If you read this blog at all regularly, you know that I am very interested in almost everything to do with food. I spend a lot of time thinking about where my food comes from and how to prepare meals that are healthy, tasty and appetizing.
I am lucky to live with someone who shares my love of good food and of cooking and to have other family members who feel the same way. My sister-in-law is even a personal chef with two food-related blogs of her own (here and here).
Though I am certainly not a chef, my love of cooking and my concerns about food consumption and production intersect with my professional life, particularly when it comes to thinking about how to help children and young adults learn to eat well and to know more about where their food comes from. I am also interested in how to more closely link schools with local food sources.
My interest in these issues hasn’t gone unnoticed; today a good friend sent me this link to Ann Cooper’s Renegade Lunch Lady website and that inspired this post.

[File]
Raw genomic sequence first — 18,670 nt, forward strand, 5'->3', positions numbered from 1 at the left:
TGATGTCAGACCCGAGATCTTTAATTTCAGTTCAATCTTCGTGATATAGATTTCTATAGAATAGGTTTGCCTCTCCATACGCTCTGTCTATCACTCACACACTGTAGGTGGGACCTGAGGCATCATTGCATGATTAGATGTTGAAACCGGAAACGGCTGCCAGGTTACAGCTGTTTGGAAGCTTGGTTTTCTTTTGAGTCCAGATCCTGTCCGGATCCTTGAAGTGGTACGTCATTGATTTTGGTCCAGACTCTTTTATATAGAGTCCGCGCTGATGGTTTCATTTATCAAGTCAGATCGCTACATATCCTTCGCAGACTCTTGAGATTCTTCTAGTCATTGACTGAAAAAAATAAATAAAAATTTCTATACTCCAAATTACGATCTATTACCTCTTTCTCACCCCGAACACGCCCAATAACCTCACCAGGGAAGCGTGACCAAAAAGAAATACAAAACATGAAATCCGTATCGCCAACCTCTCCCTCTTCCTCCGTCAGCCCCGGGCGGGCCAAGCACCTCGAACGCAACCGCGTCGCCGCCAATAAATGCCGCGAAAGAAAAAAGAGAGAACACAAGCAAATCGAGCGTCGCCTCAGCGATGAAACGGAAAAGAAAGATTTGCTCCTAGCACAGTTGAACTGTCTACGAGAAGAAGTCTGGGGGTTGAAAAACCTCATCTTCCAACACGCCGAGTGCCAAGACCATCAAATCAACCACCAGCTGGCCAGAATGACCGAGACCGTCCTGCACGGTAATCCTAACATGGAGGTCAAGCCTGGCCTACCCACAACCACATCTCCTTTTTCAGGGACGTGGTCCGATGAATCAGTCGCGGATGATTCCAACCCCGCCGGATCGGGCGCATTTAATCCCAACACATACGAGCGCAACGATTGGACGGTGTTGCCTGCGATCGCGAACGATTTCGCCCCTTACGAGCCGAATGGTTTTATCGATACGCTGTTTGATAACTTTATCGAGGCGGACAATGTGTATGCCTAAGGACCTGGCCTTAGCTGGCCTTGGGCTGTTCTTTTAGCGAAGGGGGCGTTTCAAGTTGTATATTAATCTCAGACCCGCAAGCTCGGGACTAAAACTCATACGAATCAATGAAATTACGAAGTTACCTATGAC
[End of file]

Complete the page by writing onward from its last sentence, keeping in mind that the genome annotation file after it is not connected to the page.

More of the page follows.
In my own efforts to address these issues, I’ve been inspired by Alice Waters’s exceptional Edible Schoolyard Project to work with teachers to explore the feasibility of planting school gardens and to develop lesson plans that connect food and nutrition with the content taught in social studies, health and biology classes;
I’ve participated in school-university partnerships working to develop programs that make it easier for schools to buy food directly from local farmers;
and I’ve served on the advisory board for a School-based Health Center that addressed concerns about the kinds of snacks and drinks available for purchase in school vending machines.
There are many challenges to this kind of work: changing kids’ attitudes towards food, making it possible for schools to utilize local food sources instead of relying solely on federal subsidies, enlisting the help of school lunch personnel and finding ways to involve parents and community members in these efforts are just a few.
Given what’s at stake they seem like challenges worth overcoming.